They are called "down ballot races" -- the 27 state district court and 15 county court positions in Bexar County elections that are listed on the ballot well below other positions such as president and statewide offices.
And all are listed by political party affiliation.
“The system today is illogical and irrational and I think it really is not good for the public,” said retired Texas Supreme Court Chief Justice Wallace Jefferson.
Jefferson advocates that judicial candidates be vetted and sitting judges be evaluated by a bi-partisan commission.
“It insures that the assessment of the candidate be based on objective factors and that the list this commission gives is going to be a list of highly qualified candidates,” Jefferson said.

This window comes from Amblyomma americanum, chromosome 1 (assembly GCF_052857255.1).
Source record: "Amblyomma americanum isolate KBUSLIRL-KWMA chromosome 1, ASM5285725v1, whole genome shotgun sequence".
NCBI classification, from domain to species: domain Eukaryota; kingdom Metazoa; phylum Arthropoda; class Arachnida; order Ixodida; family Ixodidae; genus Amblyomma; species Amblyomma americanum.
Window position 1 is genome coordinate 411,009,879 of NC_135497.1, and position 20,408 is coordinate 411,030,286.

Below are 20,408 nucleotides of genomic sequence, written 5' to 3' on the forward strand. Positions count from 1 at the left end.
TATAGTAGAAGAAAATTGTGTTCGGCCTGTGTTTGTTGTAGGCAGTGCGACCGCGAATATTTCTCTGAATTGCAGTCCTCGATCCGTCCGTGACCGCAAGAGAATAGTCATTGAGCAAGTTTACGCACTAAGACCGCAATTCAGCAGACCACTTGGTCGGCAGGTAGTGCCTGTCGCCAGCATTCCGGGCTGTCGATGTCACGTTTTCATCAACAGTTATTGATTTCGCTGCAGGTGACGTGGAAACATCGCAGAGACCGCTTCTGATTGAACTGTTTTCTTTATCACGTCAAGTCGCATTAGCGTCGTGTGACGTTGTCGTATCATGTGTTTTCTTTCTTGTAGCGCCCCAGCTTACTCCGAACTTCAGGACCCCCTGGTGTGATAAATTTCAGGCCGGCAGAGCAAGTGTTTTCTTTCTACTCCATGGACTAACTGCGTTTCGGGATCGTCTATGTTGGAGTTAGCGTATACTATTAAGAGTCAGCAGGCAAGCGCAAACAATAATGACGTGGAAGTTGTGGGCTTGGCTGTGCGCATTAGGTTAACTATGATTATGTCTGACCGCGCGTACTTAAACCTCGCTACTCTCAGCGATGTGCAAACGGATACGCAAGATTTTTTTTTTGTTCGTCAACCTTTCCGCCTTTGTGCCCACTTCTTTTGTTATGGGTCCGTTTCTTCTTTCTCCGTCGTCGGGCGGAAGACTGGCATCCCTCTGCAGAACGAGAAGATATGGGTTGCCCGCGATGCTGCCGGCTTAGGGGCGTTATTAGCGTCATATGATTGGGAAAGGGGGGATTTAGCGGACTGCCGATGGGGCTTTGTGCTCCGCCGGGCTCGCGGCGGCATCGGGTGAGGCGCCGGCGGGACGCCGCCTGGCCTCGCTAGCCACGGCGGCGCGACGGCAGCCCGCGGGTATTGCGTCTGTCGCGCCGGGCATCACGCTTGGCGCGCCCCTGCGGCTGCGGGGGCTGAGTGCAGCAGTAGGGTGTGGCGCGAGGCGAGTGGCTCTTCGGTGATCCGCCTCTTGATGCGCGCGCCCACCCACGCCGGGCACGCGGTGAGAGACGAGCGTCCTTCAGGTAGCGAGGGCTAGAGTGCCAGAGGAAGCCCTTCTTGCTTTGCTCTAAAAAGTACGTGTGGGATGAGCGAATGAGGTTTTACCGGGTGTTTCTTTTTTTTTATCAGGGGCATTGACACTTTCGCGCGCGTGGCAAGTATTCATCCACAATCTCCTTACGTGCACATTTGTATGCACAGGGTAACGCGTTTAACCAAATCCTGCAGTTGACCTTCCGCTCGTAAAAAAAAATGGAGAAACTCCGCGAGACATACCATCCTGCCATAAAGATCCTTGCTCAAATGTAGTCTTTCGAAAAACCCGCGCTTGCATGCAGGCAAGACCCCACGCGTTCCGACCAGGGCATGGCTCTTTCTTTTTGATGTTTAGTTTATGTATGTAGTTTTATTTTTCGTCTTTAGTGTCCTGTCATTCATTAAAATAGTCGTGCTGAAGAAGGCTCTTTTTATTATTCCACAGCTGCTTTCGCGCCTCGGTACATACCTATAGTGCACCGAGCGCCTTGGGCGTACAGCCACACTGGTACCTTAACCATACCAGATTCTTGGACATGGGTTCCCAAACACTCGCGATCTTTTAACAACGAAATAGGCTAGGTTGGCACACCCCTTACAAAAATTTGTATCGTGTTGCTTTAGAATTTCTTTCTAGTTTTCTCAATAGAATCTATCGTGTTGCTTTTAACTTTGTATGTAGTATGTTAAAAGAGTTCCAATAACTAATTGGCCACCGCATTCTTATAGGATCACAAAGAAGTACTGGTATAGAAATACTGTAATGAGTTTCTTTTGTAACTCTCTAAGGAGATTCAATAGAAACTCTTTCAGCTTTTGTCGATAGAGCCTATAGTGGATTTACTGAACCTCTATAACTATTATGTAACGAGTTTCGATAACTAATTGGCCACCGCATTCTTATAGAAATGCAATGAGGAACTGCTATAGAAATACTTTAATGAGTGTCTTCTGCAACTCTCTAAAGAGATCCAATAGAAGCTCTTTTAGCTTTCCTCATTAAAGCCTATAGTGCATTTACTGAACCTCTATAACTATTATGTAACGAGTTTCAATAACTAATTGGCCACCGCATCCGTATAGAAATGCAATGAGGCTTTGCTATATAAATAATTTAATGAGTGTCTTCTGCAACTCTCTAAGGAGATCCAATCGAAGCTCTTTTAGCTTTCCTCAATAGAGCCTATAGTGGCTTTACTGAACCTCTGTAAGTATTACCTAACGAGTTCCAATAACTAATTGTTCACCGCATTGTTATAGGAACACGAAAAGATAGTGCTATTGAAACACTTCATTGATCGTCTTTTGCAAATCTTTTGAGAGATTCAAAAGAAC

In Bexar County, a total of 78 attorneys have already indicated that they plan to run for district and county court benches in next year’s election.
And the deadline to file is still 13 days away, leaving time for more prospective candidates to file.
The only current qualification is that candidates have been licensed lawyers for five years.
Jefferson said the large number of candidates confuses voters and little information, aside from political affiliation, is available in order for them to cast a well-informed vote.
“How do voters know?” he said. “In Texas, it’s based on TV commercials, which don’t tell you anything.”
The method Jefferson proposes is based on how judges are elected in several other states. And he said it works.
He said, “This idea of partisanship should have no in how a judge goes about deciding a case.”
The only way to change the way in which judges are elected in Texas is through a constitutional amendment approved by the Texas legislature.
“It’s a hard fight,” the former justice said. “We’ve been trying for a long time, so I’m not saying that it will happen in the next session, but I think it is worth the fight,” Jefferson said.